Giant Panda

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I would believe he is against this form of protectionism for all industries. He would not be in favor of laws allowing Apple and Samsung to prohibit people from importing iPhones and Galaxies from Canada.
Making iphones incredibly expensive to import is pretty close to an outright ban for everyone but the rich.
 

guek

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This is exactly what free trade deals have done for the past 20 years. This is the majority of what deals like the TPP and TTIP are (part of the uproar over the TPP was its controversial parallel importation protections if you recall). Standardising regulations. Reducing non-tariff barriers. Tariffs and the like were pretty much removed from the West after the enormous liberalisation push of the 80's and 90's, so modern trade agreements focus on this.

http://www.investopedia.com/terms/n/nontariff-barrier.asp

This is literally just a FTA for pharma. It's probably a good thing (can't see any real impact on prices though), but the fact Sanders is pushing it is hilarious. He didn't let his need to provide cheaper goods override his opposition to NAFTA, the TPP, and every other FTA in existence, so why he's pushing it now is beyond me. Hypocrisy, thy name etc.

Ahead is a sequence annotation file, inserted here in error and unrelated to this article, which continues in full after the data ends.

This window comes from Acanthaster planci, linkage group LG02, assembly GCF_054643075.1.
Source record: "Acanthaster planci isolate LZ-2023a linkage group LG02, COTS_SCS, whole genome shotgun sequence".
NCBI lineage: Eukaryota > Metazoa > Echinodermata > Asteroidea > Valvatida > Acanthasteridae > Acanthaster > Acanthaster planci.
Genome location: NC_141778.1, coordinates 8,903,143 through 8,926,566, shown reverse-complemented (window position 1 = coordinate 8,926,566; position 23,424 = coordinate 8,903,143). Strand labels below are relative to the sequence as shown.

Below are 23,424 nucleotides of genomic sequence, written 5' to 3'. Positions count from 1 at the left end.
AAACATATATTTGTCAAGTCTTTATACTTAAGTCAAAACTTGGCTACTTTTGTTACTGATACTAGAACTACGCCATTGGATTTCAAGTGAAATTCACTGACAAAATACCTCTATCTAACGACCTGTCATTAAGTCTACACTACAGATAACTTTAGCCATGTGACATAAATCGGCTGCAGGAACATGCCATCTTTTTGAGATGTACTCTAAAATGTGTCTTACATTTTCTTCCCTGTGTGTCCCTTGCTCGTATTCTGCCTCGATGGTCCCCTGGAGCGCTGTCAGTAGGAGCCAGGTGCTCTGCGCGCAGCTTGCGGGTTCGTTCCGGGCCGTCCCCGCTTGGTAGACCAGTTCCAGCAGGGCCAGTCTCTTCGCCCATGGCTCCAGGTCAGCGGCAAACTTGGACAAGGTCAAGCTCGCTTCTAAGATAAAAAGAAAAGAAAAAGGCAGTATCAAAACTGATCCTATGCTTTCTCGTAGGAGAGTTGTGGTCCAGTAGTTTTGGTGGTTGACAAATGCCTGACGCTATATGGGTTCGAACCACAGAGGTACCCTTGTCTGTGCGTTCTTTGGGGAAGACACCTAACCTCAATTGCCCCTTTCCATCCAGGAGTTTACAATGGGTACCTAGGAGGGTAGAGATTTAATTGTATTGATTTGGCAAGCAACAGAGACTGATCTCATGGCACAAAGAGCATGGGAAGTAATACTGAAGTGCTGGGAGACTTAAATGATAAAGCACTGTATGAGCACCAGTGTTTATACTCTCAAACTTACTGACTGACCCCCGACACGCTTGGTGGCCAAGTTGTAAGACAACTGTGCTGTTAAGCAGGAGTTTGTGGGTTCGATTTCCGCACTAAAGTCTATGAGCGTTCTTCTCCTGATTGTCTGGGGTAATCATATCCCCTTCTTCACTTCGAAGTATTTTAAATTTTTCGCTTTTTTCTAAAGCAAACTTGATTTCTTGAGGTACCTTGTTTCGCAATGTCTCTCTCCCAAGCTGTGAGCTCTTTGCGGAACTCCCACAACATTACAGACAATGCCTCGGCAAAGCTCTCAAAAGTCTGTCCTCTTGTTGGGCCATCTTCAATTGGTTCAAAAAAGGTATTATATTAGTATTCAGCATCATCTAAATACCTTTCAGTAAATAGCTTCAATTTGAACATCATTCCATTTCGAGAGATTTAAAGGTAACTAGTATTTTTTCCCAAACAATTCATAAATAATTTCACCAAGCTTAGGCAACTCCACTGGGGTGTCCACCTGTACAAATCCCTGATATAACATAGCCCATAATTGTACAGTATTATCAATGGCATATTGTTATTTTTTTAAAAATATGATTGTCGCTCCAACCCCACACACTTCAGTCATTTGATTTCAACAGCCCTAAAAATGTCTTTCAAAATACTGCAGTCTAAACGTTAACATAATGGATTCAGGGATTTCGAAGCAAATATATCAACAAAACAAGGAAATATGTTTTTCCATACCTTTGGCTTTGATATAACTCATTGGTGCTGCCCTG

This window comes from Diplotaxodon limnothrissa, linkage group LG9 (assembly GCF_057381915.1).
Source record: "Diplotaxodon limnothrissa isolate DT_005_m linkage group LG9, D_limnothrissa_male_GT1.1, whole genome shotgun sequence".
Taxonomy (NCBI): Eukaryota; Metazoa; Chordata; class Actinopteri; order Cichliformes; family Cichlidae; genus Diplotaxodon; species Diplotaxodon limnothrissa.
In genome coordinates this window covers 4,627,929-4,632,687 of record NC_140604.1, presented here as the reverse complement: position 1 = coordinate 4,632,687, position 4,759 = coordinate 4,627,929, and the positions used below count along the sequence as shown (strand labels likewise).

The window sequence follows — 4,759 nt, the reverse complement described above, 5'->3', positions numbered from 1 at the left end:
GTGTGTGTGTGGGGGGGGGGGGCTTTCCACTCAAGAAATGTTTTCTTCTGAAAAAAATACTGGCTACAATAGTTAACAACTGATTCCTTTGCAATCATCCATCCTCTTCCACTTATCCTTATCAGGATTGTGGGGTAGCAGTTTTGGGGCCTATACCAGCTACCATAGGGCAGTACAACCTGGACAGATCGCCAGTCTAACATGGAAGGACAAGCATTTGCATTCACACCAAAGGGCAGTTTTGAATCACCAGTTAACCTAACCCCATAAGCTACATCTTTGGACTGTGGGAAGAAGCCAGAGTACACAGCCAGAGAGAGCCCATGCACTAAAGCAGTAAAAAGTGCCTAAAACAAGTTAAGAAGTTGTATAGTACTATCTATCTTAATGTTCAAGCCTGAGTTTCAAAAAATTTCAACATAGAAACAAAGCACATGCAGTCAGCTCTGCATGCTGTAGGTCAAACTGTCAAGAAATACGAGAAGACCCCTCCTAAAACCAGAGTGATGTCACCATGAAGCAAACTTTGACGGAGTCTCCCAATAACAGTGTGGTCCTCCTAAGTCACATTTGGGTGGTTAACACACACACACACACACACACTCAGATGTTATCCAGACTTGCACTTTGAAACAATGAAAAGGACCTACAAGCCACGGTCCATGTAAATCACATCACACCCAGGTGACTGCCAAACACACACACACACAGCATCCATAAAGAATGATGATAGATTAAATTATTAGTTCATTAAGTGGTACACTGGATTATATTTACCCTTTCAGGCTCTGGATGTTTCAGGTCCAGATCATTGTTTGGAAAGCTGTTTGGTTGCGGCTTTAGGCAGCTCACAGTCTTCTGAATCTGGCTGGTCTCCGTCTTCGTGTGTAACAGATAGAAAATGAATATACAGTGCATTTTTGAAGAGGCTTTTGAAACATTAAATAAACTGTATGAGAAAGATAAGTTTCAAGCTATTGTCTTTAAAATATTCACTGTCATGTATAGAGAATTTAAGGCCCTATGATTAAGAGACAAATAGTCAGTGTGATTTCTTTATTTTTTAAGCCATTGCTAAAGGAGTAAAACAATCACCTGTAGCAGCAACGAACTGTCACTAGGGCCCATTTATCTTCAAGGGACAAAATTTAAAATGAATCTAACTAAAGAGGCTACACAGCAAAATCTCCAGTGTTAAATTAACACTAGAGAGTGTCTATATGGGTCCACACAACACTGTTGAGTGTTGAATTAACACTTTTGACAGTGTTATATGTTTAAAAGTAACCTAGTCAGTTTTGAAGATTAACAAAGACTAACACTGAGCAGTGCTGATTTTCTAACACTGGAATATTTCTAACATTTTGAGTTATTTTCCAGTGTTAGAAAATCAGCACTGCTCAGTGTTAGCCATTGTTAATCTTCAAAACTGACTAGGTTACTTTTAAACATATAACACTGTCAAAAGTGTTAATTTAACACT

Bernie never wanted to abolish NAFTA, he wanted to renegotiate NAFTA. So did Clinton, though she also flip flopped from supporting it strongly to saying it needs fixing once she started running for president in 2008.
 

darkace

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The controversy over the parallel importation provisions in the TPP was the fact that the earlier drafts enforced the right of companies to prohibit people from importing outside of their own channel (Hypocrisy, thy name, etc.) and the final draft preserved the right of countries to prohibit people from importing outside channels authorized by the companies (Hypocrisy, thy name, etc.). If you are saying this allowance of parallel importation is a free trade concept, than you are saying that the free trade deals, but preserving or expanding the rights of rights holders to prevent parallel importation are not actually free trade deals (Hypocrisy, thy name, etc.).

I'm not actually saying any of that. I don't know how much clearer I can make the point.

Bernie never wanted to abolish NAFTA, he wanted to renegotiate NAFTA. So did Clinton, though she also flip flopped from supporting it strongly to saying it needs fixing once she started running for president in 2008.